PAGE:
Want a DB? What about a DBS?

DBS Superleggera.
DBS Superleggera.

In these days of hardship and belt tightening, there must still be people sitting on a fortune (as well as some young ladies in Walking Street). The new Aston Martin DB S will set you back several million THB to put it amongst the Ferrari 812 Superfast, Porsche 911 Turbo S and Lamborghini Aventador.

Another of Aston Martin’s flights of fancy was the track only Vulcan and we are told that the DBS Superleggera borrows aerodynamic features from the track-only Vulcan.

The designer says the DBS deserves comparison with the Vulcan. “It isn’t quite as quick (3.4 seconds for 0-100 km/h compared to 2.9) but the approach to keeping this car glued to the road is exactly the same as we applied to the Vulcan.”

Technically the DBS Superleggera is a two-door four-seater – and realistically the rear seats are best for legless midgets.

The center stack is tastefully laid out, with the stop-start button centered among the gear selection buttons for the eight-speed automatic. Storage space is minimal and the air vents operate with a non-premium feel. (How much was this car again?)

According to one overseas motor noter, given it pumps 900 Nm to the rear wheels, the driver needs to be judicious with the right foot. Any appreciable steering lock will have the DBS Superleggera looking to rotate faster and more forcefully than you might expect.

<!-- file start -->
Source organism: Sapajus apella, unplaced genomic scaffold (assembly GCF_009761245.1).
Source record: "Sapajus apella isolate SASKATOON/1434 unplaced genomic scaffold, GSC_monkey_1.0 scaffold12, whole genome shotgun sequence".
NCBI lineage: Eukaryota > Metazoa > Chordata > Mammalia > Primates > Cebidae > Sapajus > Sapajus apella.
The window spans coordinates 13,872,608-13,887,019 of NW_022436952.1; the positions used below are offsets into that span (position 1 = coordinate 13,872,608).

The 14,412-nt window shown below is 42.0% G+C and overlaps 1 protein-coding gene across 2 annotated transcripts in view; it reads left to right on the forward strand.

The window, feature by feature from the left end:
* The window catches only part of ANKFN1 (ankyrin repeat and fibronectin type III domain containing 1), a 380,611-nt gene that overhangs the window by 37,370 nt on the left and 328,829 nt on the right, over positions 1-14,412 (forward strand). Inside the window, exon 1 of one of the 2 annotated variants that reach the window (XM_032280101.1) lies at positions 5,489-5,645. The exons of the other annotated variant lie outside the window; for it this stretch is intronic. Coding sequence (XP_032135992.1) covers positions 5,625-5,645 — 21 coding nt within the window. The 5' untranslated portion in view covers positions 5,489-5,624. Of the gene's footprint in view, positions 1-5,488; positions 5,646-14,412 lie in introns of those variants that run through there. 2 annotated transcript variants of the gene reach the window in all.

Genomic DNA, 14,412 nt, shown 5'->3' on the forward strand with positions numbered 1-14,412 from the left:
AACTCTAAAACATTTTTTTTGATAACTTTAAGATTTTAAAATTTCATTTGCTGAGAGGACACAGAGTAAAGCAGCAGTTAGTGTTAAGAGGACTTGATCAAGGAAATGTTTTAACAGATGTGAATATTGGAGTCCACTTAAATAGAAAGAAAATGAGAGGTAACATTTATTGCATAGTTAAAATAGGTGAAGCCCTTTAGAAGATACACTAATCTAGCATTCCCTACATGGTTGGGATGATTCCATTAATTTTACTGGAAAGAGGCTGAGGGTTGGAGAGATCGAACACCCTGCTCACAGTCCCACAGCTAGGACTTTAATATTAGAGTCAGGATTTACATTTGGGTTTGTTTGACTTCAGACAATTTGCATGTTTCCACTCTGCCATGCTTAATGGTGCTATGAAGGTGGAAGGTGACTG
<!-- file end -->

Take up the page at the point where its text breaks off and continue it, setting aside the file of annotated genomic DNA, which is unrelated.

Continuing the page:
The eight-speed auto can also send a decent kick back into the cabin on upshifts, accompanied by momentary wheelspin if the surface is slick. Sounds to me as if the tester was overwhelmed by this car!

It seems the electronics mirror Aston’s overall old-school approach. The driver is expected to be in control, with the stability software there to avoid an accident rather than rein in exuberance.

At a glance

Aston Martin DBS Superleggera in a nutshell

Price AUD 517,000 plus on-road costs

Warranty: three years/100,000 km

Servicing 12 months/15,000 km, AUD 4200 for three years (estimated)

Engine 5.2-liter V12 twin-turbo, 533 kW/900 Nm

Transmission Eight-speed automatic, rear-wheel drive

Safety Not tested, six airbags, torque vectoring

Consumption 12.4 L/100 km (estimated)

Spare None: repair kit

To try and say that the DBS is slow as it takes 3.4 seconds to 100 km/h isn’t really hanging about, is it. But is it really worth that rather large sack of gold? I don’t think so.